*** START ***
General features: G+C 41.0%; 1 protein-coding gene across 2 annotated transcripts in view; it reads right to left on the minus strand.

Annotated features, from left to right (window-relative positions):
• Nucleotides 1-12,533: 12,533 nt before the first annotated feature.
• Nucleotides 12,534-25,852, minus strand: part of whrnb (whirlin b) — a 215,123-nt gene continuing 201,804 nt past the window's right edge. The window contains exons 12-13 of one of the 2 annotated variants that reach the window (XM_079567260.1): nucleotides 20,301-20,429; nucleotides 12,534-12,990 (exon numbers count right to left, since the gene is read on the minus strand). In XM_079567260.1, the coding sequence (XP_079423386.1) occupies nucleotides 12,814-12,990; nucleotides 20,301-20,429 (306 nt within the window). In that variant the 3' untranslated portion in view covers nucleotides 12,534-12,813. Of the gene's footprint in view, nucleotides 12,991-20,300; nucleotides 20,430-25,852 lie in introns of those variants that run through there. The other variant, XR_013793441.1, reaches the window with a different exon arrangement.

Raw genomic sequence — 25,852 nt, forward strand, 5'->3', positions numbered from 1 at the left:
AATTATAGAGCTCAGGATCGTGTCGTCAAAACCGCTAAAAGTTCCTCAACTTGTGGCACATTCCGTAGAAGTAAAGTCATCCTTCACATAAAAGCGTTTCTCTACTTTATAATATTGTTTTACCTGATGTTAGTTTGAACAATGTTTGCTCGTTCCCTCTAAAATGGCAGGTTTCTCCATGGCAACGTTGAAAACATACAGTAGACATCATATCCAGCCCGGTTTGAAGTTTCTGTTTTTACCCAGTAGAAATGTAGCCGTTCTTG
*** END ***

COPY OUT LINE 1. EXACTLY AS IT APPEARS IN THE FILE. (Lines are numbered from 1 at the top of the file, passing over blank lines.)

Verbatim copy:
General features: G+C 41.0%; 1 protein-coding gene across 2 annotated transcripts in view; it reads right to left on the minus strand.